Objection 2: Further, "For objects differing in genus there are corresponding different powers of the soul" (Ethic. vi, 1). Now, the end and the means are in different genera of good: because the end, which is a good either of rectitude or of pleasure, is in the genus "quality," or "action," or "passion"; whereas the good which is useful, and is directed to and end, is in the genus "relation" (Ethic. i, 6). Therefore, if volition is of the end, it is not of the means.
Objection 3: Further, habits are proportionate to powers, since they are perfections thereof. But in those habits which are called practical arts, the end belongs to one, and the means to another art; thus the use of a ship, which is its end, belongs to the (art of the) helmsman; whereas the building of the ship, which is directed to the end, belongs to the art of the shipwright. Therefore, since volition is of the end, it is not of the means.
On the contrary, In natural things, it is by the same power that a thing passes through the middle space, and arrives at the terminus. But the means are a kind of middle space, through which one arrives at the end or terminus. Therefore, if volition is of the end, it is also of the means.
I answer that, The word "voluntas" sometimes designates the power of the will, sometimes its act [*See note: above A, Reply OBJ]. Accordingly, if we speak of the will as a power, thus it extends both to the end and to the means. For every power extends to those things in which may be considered the aspect of the object of that power in any way whatever: thus the sight extends to all things whatsoever that are in any way colored. Now the aspect of good, which is the object of the power of the will, may be found not only in the end, but also in the means.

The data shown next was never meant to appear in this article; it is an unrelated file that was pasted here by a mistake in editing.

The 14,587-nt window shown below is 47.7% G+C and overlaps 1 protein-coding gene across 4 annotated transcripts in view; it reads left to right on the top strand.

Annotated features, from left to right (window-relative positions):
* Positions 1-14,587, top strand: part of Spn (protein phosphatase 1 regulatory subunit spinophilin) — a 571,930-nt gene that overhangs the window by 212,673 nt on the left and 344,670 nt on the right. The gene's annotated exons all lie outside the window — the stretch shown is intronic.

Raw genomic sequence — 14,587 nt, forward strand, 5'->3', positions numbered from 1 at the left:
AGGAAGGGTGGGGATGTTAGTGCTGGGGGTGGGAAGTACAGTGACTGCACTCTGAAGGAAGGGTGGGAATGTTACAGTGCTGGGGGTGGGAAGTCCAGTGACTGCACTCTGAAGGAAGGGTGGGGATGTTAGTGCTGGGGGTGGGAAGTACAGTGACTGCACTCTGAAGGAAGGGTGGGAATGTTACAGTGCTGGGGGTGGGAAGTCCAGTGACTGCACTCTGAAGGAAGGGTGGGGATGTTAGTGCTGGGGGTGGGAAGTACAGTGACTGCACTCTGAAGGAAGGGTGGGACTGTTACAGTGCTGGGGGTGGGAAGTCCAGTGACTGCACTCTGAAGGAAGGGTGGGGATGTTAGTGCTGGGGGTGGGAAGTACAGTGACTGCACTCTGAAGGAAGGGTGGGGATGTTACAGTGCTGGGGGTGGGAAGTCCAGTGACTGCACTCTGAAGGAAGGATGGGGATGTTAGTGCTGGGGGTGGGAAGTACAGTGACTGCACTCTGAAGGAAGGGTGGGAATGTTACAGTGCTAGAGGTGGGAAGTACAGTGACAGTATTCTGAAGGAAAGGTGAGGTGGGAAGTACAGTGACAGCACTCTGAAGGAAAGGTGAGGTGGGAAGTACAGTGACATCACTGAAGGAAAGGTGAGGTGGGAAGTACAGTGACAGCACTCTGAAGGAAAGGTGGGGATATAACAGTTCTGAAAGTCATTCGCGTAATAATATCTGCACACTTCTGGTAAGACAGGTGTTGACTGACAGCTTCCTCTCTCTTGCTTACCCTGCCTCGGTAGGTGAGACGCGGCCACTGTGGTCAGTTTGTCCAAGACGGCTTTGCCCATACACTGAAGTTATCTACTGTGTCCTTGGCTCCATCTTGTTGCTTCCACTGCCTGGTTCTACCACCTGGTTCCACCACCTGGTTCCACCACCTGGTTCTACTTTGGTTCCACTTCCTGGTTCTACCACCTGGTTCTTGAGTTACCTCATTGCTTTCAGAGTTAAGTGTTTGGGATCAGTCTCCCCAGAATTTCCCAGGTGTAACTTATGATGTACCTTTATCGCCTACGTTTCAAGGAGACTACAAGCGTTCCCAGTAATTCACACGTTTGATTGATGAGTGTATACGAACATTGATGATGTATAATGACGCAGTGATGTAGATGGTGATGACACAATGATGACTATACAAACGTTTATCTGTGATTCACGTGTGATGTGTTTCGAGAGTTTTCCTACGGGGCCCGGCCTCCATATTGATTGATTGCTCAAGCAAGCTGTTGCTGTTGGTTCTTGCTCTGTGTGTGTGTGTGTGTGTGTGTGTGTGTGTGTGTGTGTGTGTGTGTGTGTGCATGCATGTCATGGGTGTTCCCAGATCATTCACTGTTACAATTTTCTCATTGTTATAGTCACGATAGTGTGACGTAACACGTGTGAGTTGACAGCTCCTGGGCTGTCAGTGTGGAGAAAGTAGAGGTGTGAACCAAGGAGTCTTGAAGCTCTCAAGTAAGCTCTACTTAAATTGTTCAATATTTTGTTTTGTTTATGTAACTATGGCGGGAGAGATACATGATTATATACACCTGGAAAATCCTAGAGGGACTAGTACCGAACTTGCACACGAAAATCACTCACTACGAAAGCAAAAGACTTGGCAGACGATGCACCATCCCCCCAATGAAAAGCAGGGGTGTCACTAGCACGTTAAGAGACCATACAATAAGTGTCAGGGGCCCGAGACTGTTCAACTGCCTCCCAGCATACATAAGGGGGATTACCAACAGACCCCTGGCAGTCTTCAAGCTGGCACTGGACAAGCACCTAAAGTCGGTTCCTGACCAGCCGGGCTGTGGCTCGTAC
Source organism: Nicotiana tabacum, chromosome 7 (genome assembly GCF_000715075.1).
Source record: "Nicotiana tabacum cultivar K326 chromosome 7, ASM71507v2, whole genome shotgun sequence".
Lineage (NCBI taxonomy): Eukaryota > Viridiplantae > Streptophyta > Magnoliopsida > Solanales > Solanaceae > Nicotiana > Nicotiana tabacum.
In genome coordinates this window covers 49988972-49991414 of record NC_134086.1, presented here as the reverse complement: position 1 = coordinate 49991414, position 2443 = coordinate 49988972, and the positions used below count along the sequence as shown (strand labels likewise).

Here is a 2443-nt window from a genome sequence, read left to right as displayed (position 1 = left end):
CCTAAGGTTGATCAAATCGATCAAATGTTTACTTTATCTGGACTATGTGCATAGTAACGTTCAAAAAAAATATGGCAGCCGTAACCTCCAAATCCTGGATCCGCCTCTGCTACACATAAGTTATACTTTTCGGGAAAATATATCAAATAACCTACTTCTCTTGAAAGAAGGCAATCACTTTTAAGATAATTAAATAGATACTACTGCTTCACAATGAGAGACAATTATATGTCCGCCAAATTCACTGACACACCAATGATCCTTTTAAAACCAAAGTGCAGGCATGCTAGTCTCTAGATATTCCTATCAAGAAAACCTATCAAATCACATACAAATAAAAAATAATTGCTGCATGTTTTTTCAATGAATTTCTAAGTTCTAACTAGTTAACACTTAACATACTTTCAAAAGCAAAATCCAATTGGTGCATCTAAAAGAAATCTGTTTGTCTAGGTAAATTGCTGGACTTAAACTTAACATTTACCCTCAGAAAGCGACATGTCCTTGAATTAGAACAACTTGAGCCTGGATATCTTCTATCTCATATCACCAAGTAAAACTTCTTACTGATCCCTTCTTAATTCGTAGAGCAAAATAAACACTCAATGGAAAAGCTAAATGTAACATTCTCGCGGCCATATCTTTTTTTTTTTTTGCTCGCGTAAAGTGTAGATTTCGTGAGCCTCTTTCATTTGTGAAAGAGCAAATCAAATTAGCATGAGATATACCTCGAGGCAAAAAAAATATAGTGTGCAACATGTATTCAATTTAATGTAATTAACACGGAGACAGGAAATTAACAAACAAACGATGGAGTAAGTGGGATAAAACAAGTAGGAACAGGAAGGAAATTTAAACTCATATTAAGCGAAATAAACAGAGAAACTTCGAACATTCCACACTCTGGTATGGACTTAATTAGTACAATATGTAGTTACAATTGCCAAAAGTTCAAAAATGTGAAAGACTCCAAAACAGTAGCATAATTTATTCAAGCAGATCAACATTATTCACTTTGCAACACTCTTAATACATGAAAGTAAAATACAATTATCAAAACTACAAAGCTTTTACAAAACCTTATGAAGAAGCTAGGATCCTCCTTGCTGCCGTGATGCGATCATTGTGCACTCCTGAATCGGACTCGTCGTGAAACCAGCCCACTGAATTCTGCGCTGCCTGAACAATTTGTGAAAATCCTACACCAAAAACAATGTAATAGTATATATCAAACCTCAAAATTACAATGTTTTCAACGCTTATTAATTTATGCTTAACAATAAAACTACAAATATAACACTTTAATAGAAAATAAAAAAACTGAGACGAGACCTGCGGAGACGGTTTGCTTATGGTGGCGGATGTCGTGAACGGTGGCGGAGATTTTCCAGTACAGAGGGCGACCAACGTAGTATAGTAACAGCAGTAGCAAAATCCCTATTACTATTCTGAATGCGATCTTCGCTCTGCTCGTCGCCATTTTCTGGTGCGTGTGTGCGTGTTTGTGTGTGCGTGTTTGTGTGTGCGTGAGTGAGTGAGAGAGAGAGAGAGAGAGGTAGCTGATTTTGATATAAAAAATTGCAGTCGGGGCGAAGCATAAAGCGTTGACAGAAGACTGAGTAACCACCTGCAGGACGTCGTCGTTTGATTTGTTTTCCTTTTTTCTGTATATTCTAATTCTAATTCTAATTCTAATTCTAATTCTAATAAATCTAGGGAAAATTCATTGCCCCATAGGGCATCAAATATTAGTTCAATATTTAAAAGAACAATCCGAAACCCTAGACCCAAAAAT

If, however, we speak of the will in regard to its act, then, properly speaking, volition is of the end only. Because every act denominated from a power, designates the simple act of that power: thus "to understand" designates the simple act of the understanding. Now the simple act of a power is referred to that which is in itself the object of that power. But that which is good and willed in itself is the end. Wherefore volition, properly speaking, is of the end itself. On the other hand, the means are good and willed, not in themselves, but as referred to the end. Wherefore the will is directed to them, only in so far as it is directed to the end: so that what it wills in them, is the end. Thus, to understand, is properly directed to things that are known in themselves, i.e. first principles: but we do not speak of understanding with regard to things known through first principles, except in so far as we see the principles in those things. For in morals the end is what principles are in speculative science (Ethic. viii, 8).
Reply to Objection 1: The Philosopher is speaking of the will in reference to the simple act of the will; not in reference to the power of the will.
Reply to Objection 2: There are different powers for objects that differ in genus and are on an equality; for instance, sound and color are different genera of sensibles, to which are referred hearing and sight. But the useful and the righteous are not on an equality, but are as that which is of itself, and that which is in relation to another. Now such like objects are always referred to the same power; for instance, the power of sight perceives both color and light by which color is seen.
Reply to Objection 3: Not everything that diversifies habits, diversifies the powers: since habits are certain determinations of powers to certain special acts. Moreover, every practical art considers both the end and the means. For the art of the helmsman does indeed consider the end, as that which it effects; and the means, as that which it commands. On the other hand, the ship-building art considers the means as that which it effects; but it considers that which is the end, as that to which it refers what it effects. And again, in every practical art there is an end proper to it and means that belong properly to that art.